What’s the impact of the stock:bond correlation?

The correlation between stocks and bonds in a rising interest rate environment can turn positive. So given the likelihood of a rate rise, what should asset allocation look like if investors are forward looking?


One of the growing trends in asset and risk allocations is to adopt a forward-looking view driven by macroeconomics, rather than a backward-driven view generated by historical statistics.

This is particularly important in the context of a likely rise in interest rates, something a backward-looking view would not incorporate, and the impact that would have on the stock:bond correlation.

Executive vice president and global head of client analytics at Pimco Sebastien Page, says the macroeconomic factors should be a consideration for investors in their asset allocation decision-making, and in the current environment there is a potential change in the stock:bond correlation that could have a significant impact on asset allocation.

“There has been a declining interest rates environment for 20 years and asset class returns and volatilities reflect that. Forward looking, given yields and P:E ratios, likely returns are different and interest rates increases will mean a different asset allocation,” he says. “It is clear in a high interest rate environment there is very different diversification between stocks and bonds, the correlation can turn positive.”

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This has implications for how investors hedge risks and for the role of bonds.

A quantitative research piece Page co-authored with four other Pimco colleagues, The Stock-Bond Correlation, shows that from 1927 to 2012 the correlation between the S&P500 and long-term Treasuries has changed sign 29 times, ranging from -93 per cent to +86 per cent.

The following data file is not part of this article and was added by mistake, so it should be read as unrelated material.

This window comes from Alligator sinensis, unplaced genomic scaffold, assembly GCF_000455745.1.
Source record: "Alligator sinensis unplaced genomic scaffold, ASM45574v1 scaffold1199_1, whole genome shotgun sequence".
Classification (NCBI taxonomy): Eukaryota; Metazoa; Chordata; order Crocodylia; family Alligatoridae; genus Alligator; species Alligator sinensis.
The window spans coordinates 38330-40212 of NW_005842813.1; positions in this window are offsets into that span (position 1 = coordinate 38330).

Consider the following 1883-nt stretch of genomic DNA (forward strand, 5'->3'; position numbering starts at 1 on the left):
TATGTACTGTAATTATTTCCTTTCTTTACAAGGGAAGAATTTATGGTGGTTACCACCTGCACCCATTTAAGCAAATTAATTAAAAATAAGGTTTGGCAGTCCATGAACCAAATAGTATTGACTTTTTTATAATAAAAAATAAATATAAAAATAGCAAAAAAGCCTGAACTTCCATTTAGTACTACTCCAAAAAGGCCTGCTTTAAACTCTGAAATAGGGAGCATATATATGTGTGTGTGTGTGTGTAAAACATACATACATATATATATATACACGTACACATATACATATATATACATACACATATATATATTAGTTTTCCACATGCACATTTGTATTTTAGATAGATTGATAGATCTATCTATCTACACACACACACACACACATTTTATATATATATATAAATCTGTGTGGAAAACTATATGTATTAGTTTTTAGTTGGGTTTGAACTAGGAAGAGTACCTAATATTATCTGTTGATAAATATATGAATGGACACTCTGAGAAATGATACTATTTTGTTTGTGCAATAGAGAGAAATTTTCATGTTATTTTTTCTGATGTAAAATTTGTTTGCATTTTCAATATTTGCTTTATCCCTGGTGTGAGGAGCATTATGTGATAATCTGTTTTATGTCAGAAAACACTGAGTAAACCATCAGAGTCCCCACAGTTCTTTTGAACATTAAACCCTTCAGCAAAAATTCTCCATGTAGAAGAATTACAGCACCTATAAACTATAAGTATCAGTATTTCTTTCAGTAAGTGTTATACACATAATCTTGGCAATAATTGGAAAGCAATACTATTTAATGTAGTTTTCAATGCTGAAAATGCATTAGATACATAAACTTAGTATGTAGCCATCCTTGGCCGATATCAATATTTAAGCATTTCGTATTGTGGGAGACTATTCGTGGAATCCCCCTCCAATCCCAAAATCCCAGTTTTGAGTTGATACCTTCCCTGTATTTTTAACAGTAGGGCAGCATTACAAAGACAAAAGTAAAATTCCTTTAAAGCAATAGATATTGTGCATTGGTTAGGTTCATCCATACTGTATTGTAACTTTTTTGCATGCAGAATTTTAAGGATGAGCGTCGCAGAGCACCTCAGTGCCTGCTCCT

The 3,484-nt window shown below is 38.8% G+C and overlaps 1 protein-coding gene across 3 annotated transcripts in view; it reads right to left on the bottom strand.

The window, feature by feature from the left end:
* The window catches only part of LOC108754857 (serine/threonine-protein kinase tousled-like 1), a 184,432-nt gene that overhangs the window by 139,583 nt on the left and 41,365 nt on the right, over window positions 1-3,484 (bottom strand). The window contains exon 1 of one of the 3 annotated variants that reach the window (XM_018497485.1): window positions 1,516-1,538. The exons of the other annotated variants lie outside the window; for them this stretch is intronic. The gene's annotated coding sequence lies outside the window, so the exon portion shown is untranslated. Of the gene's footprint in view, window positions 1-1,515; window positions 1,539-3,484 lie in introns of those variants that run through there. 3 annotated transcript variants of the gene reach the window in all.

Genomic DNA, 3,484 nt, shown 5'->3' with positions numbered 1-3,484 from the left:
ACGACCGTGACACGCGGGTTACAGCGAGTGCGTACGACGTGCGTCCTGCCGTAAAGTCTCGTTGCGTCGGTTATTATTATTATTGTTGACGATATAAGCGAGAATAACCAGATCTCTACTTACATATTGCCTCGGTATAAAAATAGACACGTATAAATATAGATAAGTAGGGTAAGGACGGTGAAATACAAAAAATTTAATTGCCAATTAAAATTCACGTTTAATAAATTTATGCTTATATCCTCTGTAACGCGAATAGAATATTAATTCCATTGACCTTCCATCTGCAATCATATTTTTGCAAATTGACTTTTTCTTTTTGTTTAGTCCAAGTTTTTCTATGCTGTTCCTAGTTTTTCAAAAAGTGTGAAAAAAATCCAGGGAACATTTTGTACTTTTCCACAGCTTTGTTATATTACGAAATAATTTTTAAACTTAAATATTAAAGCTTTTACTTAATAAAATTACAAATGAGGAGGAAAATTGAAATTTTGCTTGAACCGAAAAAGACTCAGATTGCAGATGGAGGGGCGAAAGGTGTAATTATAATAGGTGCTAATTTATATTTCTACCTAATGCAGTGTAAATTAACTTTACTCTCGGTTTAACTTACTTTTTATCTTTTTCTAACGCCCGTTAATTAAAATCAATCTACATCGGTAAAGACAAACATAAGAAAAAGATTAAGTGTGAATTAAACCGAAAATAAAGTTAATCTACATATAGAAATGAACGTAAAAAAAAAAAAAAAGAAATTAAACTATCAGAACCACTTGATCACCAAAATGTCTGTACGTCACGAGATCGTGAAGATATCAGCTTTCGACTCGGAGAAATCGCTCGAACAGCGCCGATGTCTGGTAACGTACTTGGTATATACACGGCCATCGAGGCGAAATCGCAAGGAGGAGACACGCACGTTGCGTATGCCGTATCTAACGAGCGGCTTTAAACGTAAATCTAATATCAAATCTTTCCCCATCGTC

The paper states that while many factors influence the stock-bond correlation, analysis reveals the importance of four key macroeconomic factors: real interest rates, inflation, unemployment and growth.

The authors say that stocks and bonds have the same sign sensitivity to the real (inflation-adjusted) policy rate and to inflation, while their sensitivity to growth and unemployment have opposite signs. So depending on which factors dominate, the correlation can be positive or negative.

“If growth concerns, such as unemployment or GDP drive volatility, then the correlation can be expected to be more negative,” Page says. “If surprises in interest rates and inflation dominate volatility then you can get a positive stock:bond correlation. Bonds are not hedging as well as they used to.”

“Investors don’t always pay attention to this but it plays a huge part in, for example, risk parity volatility,” he says.

At the same time the stock:bond correlation could be changing, an allocation to alternatives may not be the saviour for portfolio diversification and risk hedging.

In a recent FAJ paper, “Asset allocation: risk models for alternative investments”, Page and his co-authors join a growing academic literature which finds there is no longer a “free lunch” in using alternatives.

The paper runs through analysis of an alternative risk framework to mean-variance optimisation and shows alternatives are exposed to many of the same risk factors that drive stock and bond returns.

“Our paper shows reflecting true mark to market risk would result in lower allocations to alternatives,” he says.

Page recently presented at the CFA Institute annual conference on asset and risk allocation trends, and while the concepts are not new, they are worth noting, because of the momentum with which they are trending.

He says first, rather than relying on a backward-driven view generated by historical statistics, investors should formulate a forward-looking view driven by macroeconomics.

Second, investors should focus on risk factor–based diversification in addition to asset class–based diversification.

Third, investors must recognise the dynamic nature of markets and make asset allocation decisions on a cyclical and secular basis rather than a calendar-year basis.

Finally, risk should not be defined solely as volatility; investors should seek to explicitly measure and manage tail-risk exposures.

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